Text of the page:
15. The method of claim 12, further comprising if a specified number of packets are received without dropping a packet, decreasing the minimum threshold.
16. The method of claim 15, wherein the minimum threshold is decreased each time the specified number of packets are received without dropping a packet.
17. The method of claim 16, wherein the minimum threshold is decreased by an amount that increases exponentially each time the specified number of packets are received without dropping a packet.
18. The method of claim 12, wherein if the average queue size is greater than a maximum threshold, the probability is 1 so the packet is dropped.
19. The method of claim 12, further comprising determining a class of service for the packet, where the class of service defines the minimum threshold for the packet.
20. A method of managing a queue of packets, comprising:
receiving a packet;
generating a random number;
utilizing a mask to mask the random number;
if a sum of a queue size and the masked random number is greater than a maximum threshold, dropping the packet and resetting the mask; and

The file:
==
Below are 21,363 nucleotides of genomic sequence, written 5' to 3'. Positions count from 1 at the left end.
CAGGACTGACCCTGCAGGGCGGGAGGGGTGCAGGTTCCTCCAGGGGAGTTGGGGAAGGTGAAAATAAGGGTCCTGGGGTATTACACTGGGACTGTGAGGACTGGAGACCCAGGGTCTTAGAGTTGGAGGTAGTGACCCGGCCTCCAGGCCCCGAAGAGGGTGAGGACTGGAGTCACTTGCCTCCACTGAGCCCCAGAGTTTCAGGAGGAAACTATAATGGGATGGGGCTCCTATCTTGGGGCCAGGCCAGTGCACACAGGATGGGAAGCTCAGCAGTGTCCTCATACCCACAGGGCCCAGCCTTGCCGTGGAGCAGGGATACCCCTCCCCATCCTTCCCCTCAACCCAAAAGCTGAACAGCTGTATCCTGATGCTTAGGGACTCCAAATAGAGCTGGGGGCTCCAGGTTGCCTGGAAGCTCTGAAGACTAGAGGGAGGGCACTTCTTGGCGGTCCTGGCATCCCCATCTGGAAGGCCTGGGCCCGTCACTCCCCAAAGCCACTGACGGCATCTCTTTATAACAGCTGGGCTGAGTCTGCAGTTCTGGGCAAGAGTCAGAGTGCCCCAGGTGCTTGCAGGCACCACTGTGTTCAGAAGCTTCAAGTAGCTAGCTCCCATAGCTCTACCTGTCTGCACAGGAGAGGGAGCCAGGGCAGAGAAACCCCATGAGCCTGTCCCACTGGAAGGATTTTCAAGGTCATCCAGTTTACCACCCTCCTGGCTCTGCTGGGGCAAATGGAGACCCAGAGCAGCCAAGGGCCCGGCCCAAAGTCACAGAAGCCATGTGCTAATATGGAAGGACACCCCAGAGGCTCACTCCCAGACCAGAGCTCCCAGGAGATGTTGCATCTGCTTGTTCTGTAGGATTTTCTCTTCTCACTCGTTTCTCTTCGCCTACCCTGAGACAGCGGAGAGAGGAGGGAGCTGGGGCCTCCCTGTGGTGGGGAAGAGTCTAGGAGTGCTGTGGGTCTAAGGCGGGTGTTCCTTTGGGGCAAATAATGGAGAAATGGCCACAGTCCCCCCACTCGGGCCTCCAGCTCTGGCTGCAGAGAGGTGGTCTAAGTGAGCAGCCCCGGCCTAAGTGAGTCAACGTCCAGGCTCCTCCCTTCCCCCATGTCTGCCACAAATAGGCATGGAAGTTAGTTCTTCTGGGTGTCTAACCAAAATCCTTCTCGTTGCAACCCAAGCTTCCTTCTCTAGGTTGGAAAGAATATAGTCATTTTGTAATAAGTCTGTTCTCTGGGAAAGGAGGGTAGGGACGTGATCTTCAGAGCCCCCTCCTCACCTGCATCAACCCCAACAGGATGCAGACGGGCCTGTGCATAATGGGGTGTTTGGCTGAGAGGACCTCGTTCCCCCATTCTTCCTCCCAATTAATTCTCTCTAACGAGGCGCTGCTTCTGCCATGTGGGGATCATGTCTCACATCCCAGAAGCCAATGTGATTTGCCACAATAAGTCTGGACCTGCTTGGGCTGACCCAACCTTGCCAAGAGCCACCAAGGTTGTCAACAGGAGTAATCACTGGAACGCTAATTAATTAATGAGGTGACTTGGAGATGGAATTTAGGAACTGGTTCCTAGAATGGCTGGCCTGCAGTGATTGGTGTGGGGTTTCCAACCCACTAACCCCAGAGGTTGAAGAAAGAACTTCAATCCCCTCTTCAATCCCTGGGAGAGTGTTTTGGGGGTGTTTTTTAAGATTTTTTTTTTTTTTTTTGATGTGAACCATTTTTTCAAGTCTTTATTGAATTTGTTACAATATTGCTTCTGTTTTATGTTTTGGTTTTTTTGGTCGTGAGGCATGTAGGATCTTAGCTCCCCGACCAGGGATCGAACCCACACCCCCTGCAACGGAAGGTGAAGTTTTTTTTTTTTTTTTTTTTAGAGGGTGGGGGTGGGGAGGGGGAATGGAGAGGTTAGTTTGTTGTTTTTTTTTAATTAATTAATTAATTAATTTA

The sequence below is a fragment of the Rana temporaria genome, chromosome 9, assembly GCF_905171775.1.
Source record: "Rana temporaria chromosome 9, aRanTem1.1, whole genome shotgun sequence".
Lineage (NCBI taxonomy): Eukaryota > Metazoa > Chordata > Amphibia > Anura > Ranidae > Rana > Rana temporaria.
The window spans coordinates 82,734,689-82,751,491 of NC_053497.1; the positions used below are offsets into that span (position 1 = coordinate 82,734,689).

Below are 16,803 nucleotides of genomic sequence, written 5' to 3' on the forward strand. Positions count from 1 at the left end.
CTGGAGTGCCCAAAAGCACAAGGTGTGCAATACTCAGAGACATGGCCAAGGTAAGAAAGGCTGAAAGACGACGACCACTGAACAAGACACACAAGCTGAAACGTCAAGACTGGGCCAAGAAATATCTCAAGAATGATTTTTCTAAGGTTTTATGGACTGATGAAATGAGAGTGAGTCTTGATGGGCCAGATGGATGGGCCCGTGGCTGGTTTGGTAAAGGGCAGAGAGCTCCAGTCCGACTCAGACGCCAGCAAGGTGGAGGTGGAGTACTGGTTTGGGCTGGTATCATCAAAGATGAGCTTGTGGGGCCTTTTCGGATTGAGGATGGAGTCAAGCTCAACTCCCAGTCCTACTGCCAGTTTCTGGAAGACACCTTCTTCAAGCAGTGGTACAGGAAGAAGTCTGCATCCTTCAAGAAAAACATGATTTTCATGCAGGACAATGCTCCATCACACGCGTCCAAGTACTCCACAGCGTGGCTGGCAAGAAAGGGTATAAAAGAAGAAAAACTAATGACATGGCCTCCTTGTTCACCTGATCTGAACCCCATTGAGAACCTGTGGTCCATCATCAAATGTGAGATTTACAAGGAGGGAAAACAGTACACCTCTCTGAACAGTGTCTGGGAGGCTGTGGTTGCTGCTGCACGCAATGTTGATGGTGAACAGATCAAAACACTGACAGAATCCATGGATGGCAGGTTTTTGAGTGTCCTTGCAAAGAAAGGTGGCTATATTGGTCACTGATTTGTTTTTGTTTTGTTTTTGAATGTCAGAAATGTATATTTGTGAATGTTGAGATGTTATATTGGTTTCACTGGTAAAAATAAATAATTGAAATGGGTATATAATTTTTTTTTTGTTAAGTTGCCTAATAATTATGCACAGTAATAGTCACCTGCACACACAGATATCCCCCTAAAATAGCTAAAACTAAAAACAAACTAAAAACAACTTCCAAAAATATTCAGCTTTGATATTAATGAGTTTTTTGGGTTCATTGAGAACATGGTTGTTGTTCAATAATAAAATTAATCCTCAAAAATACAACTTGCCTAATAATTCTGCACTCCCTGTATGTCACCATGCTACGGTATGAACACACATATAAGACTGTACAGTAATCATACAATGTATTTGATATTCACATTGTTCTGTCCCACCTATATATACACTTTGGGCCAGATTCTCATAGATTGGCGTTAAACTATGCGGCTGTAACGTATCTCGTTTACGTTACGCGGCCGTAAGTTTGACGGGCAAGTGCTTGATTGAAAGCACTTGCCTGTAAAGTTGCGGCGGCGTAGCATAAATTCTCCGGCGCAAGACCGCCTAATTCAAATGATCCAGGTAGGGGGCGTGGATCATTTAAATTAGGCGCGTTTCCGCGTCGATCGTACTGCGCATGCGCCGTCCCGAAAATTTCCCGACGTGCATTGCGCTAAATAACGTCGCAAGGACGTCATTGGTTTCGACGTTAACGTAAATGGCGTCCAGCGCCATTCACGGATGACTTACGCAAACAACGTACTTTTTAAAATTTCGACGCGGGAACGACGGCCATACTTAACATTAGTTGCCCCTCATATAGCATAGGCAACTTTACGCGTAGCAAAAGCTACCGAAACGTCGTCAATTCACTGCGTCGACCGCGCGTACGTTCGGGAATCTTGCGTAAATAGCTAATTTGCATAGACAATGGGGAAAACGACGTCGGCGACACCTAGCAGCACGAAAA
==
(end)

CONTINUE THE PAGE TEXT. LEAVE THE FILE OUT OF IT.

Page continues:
when a specified number of packets are received without dropping a packet, shifting the mask to increase the potential size of the masked random number.
21. The method of claim 20, wherein the queue size is an average queue size.
22. The method of claim 20, wherein the queue size is a lesser of an average queue size and a current queue size.
23. The method of claim 20, further comprising determining a class of service for the packet, where the class of service defines at least one of the mask and the maximum threshold.
24. An apparatus that manages a queue of packets, comprising:
means for receiving a packet;
means for calculating an average queue size;
means for dropping the packet according to a probability if the average queue size is above a minimum threshold; and
means for increasing the minimum threshold if the packet is dropped.
25. An apparatus that manages a queue of packets, comprising:
means for receiving a packet;
means for calculating an average queue size;